CAS Analysis: Djibouti is currently serving as the entrepôt for 95% of Ethiopia’s imports and exports. It had a difference of opinion with the UAE’s DP World after the latter had been granted a contract to develop and manage the Doraleh Port in Djibouti. It is interesting to see Dubai now facilitating exchanges between Ethiopia and Eritrea, which is opening up the port of Assab to Ethiopia. In addition, the UAE is also playing a role, together with Ethiopia, to develop the port of Berbera in Somaliland, an autonomous region within Somalia. Ethiopia has already reached out to Sudan (Port of Sudan) and Kenya (port of Lamu). All these opportunities are creating alternatives for Ethiopia, to reduce its dependence on Djibouti. A question that comes to mind is whether the UAE is helping connect Ethiopia with Assab because of the Doraleh incident, or whether the Doraleh incident occurred because the UAE was supporting Ethiopia in other areas (such as the Port of Berbera), thereby reducing Ethiopia’s vulnerability to Djibouti. At a regional level, it seems that the tension between GCC states are also being played out in East Africa, with Saudi Arabia and the UAE countering the moves of Qatar and its ally, Turkey (or vice versa?). I am not sure this in the best interest of Africa.


  • Eritrea: Eritrea plans to launch two solar hybrid power systems that will provide grid quality electricity to 40,000 people and businesses in the towns of Areza and Maidma. Currently, these agricultural towns have no access to the national grid and depend on small diesel generators, which are environmentally damaging and provide limited and intermittent power supply.

    To support Eritrea in bringing power to those without grid connections, the EU, UNDP, and the government of Eritrea launched the project last year. The solar hybrid programme, which is being undertaken bythe UK firm Solarcentury, is to be completed this year. It is hoped the project will be replicated to mitigate the adverse effects of climate change in Eritrea and provide access to reliable power. The US$6.56 millionproject is primarily financed by the EU through the ACP EU Energy Facility, while the UNDP and Eritrea are contributing a little under US$2.3 million each. The two mini-grid hybrid solar systems will be powered by solar PV and lithium-ion batteries. Both projects were scheduled to be completed early in 2018 and will be managed by the Eritrean Ministry of Energy and Mines. For more information, read.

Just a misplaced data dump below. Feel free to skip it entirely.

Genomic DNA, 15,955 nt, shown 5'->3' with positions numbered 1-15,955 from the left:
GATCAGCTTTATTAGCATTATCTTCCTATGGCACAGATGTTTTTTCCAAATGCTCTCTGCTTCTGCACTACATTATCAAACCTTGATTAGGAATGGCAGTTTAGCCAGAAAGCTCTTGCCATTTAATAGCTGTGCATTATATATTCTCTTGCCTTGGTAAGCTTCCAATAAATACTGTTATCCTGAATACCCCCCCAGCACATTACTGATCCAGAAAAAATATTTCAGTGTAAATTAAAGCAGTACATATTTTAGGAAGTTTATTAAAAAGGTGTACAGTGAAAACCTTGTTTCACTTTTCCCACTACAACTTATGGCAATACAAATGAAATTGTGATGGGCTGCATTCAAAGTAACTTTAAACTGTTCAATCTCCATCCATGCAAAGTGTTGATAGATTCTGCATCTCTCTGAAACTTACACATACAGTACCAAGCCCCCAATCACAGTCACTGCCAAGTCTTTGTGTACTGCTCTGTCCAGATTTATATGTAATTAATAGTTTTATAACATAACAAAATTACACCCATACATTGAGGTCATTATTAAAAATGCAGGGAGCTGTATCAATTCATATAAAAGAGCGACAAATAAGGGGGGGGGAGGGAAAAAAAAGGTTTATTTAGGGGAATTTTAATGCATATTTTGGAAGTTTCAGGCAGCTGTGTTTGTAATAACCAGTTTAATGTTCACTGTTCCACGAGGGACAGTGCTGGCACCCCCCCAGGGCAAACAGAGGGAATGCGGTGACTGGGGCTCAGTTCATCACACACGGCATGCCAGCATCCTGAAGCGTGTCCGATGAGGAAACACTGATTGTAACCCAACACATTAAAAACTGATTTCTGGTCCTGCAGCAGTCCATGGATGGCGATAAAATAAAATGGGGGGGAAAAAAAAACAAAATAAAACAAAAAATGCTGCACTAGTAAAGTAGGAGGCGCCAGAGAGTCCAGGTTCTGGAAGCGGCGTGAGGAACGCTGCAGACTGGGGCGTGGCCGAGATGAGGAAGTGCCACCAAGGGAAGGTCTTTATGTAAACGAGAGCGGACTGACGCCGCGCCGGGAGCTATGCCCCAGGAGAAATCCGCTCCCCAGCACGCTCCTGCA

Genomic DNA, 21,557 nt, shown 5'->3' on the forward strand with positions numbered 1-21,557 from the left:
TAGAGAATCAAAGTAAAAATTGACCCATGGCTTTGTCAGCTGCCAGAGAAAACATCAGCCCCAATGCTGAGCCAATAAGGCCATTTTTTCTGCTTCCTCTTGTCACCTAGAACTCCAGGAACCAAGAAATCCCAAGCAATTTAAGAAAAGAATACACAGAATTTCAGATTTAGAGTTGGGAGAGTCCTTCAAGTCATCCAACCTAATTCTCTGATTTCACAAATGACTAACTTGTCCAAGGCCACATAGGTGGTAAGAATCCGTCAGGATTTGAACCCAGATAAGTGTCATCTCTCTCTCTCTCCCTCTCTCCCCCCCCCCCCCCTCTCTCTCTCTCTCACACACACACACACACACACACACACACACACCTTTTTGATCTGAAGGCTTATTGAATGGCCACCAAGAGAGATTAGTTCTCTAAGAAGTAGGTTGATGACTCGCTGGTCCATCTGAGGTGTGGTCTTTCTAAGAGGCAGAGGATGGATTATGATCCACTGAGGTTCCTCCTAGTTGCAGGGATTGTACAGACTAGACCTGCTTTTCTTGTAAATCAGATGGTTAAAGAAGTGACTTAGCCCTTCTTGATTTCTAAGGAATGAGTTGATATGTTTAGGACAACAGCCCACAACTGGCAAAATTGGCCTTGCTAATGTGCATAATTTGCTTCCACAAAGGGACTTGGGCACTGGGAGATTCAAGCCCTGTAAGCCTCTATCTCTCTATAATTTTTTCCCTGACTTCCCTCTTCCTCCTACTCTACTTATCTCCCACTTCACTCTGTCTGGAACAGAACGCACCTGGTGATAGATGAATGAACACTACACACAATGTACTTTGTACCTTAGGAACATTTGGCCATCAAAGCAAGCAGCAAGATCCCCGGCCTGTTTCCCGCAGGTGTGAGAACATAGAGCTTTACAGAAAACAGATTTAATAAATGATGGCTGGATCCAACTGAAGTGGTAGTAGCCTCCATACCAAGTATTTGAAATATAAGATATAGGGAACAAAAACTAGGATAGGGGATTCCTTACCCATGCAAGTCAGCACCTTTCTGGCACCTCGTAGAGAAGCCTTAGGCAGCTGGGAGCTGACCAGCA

CAS Analysis: For many years Eritrea was an unknown entity, except for reports on the various human rights abuses. Finding articles other than on this topic, was difficult. Since the acceptance of the peace agreement between the two countries by Ethiopia, Eritrea has kind of “stepped out.” This does not mean it is now the first time international companies are moving into the country, as can be seen by the fact that Solarcentury from the UK has been there for a while. It does not mean either that suddenly there will be a large influx of foreign investors. We will probably see a greater outreach between Eritrea and Ethiopia, with the latter using the port of Assab, as is indicated by the article above. Given the improvement of relations between Ethiopia and Eritrea, hopefully there will be much less emphasis on maintaining a large military force in Eritrea and that the country will return to “normal.” Moving its focus from security to commerce, can only be good for the country. The boosting of electricity in Eritrea will drive the development of both the agricultural sector, as indicated above, as well as the manufacturing sector. The development of the oil pipeline between Addis Ababa and Assab will create jobs within Eritrea and the use of the port by Ethiopia will do the same. I think the whole region (maybe not Djibouti?) is hoping to see the further normalisation of relations between Eritrea and its neighbours.